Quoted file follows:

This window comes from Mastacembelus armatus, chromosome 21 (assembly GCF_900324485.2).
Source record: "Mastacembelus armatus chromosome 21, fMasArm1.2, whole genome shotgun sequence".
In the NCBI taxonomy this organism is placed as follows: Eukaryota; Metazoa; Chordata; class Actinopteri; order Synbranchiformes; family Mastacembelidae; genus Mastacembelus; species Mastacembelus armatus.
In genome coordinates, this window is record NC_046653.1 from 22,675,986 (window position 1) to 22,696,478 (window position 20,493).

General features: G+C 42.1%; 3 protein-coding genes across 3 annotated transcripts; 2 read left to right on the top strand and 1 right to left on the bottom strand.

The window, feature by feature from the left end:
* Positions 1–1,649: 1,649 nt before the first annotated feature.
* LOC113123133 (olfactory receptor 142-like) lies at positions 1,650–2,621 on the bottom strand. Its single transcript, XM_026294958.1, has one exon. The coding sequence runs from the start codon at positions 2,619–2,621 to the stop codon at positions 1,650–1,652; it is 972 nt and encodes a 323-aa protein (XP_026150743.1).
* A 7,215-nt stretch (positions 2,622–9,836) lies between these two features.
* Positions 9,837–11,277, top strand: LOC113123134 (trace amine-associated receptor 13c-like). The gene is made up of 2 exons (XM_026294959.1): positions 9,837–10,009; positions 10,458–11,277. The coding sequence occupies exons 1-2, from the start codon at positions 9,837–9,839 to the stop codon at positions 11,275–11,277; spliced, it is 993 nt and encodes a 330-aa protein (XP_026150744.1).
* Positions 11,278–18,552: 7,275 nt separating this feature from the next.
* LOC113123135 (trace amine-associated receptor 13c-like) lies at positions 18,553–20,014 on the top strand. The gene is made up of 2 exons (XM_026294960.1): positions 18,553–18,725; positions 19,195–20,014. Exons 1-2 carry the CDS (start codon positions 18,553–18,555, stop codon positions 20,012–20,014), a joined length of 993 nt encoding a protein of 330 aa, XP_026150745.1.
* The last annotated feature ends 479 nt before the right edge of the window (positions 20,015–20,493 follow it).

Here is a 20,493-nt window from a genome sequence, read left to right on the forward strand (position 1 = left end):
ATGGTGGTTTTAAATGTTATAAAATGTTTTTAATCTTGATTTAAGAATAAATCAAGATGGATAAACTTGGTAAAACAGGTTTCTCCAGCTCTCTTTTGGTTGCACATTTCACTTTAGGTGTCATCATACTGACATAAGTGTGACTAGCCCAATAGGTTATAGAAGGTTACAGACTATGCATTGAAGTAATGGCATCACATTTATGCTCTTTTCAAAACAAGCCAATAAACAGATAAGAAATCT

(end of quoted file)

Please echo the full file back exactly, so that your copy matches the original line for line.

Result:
This window comes from Mastacembelus armatus, chromosome 21 (assembly GCF_900324485.2).
Source record: "Mastacembelus armatus chromosome 21, fMasArm1.2, whole genome shotgun sequence".
In the NCBI taxonomy this organism is placed as follows: Eukaryota; Metazoa; Chordata; class Actinopteri; order Synbranchiformes; family Mastacembelidae; genus Mastacembelus; species Mastacembelus armatus.
In genome coordinates, this window is record NC_046653.1 from 22,675,986 (window position 1) to 22,696,478 (window position 20,493).

General features: G+C 42.1%; 3 protein-coding genes across 3 annotated transcripts; 2 read left to right on the top strand and 1 right to left on the bottom strand.

The window, feature by feature from the left end:
* Positions 1–1,649: 1,649 nt before the first annotated feature.
* LOC113123133 (olfactory receptor 142-like) lies at positions 1,650–2,621 on the bottom strand. Its single transcript, XM_026294958.1, has one exon. The coding sequence runs from the start codon at positions 2,619–2,621 to the stop codon at positions 1,650–1,652; it is 972 nt and encodes a 323-aa protein (XP_026150743.1).
* A 7,215-nt stretch (positions 2,622–9,836) lies between these two features.
* Positions 9,837–11,277, top strand: LOC113123134 (trace amine-associated receptor 13c-like). The gene is made up of 2 exons (XM_026294959.1): positions 9,837–10,009; positions 10,458–11,277. The coding sequence occupies exons 1-2, from the start codon at positions 9,837–9,839 to the stop codon at positions 11,275–11,277; spliced, it is 993 nt and encodes a 330-aa protein (XP_026150744.1).
* Positions 11,278–18,552: 7,275 nt separating this feature from the next.
* LOC113123135 (trace amine-associated receptor 13c-like) lies at positions 18,553–20,014 on the top strand. The gene is made up of 2 exons (XM_026294960.1): positions 18,553–18,725; positions 19,195–20,014. Exons 1-2 carry the CDS (start codon positions 18,553–18,555, stop codon positions 20,012–20,014), a joined length of 993 nt encoding a protein of 330 aa, XP_026150745.1.
* The last annotated feature ends 479 nt before the right edge of the window (positions 20,015–20,493 follow it).

Here is a 20,493-nt window from a genome sequence, read left to right on the forward strand (position 1 = left end):
ATGGTGGTTTTAAATGTTATAAAATGTTTTTAATCTTGATTTAAGAATAAATCAAGATGGATAAACTTGGTAAAACAGGTTTCTCCAGCTCTCTTTTGGTTGCACATTTCACTTTAGGTGTCATCATACTGACATAAGTGTGACTAGCCCAATAGGTTATAGAAGGTTACAGACTATGCATTGAAGTAATGGCATCACATTTATGCTCTTTTCAAAACAAGCCAATAAACAGATAAGAAATCT